The vandal, whose identity remains unknown, painted on the walls and carved graffiti into the mirrors of the Purple Parrot’s bathroom, and painted graffiti on the front door of Freddie’s Beach Bar, the posts recounted. The establishments have since filed police reports with the Rehoboth Police Department.

Tony Rivenbark, a manager at Freddie’s, said that a staff member first noticed the vandalism around 10:30 a.m. on Monday, and that it was dry to the touch, leading restaurant management to believe it was painted early in the day. Upon discovering the graffiti, restaurant staff reported it to local police and were told that other nearby locations had similarly been vandalized, he said.

Between its Rehoboth and Arlington, Va. locations, Rivenbark has worked at the establishment for almost two decades, and added that this was the first instance of vandalism at the Rehoboth venue, which has been open for less than one year. He noted that Freddie’s management is currently reviewing security footage for further information, and is likely to soon install additional security cameras.

At the establishment’s Arlington, Va., location, “we’ve had some minor spray painting done, we’ve had some rocks thrown at windows,” he recounted. “Mostly I have attributed it to drunken antics, not so much hate. Hopefully that’s the case here as well.”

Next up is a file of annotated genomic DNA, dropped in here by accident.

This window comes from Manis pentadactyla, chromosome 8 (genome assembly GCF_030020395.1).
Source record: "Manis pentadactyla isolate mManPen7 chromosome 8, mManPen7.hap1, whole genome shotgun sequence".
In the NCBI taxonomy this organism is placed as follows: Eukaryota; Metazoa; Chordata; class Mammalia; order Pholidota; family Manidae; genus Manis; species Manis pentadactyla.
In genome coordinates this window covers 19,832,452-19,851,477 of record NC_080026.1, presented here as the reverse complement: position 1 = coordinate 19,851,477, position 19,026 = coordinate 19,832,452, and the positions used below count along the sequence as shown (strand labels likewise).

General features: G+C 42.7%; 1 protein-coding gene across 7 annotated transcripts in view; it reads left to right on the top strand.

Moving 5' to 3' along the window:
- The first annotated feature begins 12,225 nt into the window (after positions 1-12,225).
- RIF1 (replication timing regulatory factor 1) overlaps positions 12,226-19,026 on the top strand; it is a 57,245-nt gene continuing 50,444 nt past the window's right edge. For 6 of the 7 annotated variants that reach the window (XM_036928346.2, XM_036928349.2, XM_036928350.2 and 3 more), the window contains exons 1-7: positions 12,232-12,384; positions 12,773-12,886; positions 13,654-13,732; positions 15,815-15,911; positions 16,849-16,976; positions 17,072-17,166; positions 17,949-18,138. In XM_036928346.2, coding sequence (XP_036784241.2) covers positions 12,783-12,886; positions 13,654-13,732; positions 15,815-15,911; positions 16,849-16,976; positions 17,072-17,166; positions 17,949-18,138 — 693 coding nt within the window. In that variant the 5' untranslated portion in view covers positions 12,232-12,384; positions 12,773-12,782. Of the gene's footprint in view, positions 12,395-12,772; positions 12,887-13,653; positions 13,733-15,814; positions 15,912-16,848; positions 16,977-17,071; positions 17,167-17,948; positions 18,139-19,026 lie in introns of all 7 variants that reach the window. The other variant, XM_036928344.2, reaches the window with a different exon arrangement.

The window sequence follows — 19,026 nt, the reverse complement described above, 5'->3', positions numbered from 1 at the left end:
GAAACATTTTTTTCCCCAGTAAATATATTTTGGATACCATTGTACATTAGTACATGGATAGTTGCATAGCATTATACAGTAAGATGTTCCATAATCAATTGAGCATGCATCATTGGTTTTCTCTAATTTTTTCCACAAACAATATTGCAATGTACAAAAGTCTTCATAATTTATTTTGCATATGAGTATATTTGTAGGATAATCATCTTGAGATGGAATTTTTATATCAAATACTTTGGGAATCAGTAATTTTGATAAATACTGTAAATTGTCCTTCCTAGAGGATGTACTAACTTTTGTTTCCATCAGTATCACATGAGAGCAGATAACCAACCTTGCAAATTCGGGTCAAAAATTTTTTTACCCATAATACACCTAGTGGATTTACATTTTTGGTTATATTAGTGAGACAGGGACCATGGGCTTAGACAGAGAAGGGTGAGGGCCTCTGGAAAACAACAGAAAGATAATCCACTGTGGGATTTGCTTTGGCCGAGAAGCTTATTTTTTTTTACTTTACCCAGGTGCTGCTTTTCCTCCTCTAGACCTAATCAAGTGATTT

Rivenbark added that Freddie’s staff remains positive despite the circumstances. “It doesn’t seem like a huge issue. It’s something we’ll probably just paint over tomorrow,” Rivenbark said. “I’d much rather it be some kid that’s got a new little airbrush … than it being somebody that’s targeting LGBT businesses.”

The Rehoboth Beach Police Department declined to comment or to confirm details of the reports filed.

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District of Columbia

Pride Run returns after two-year hiatus

1,500 participants to join 10th annual event on June 10

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The Pride Run 5K is back after COVID hiatus. (Washington Blade photo by Michael Key)

After a two-year pandemic hiatus that saw the Pride Run go mostly virtual, the DC Front Runners Pride Run 5K is elated to once again welcome nearly 1,500 runners, walkers, volunteers, and spectators back to the Historic Congressional Cemetery for their Tenth Anniversary Race on Friday, June 10.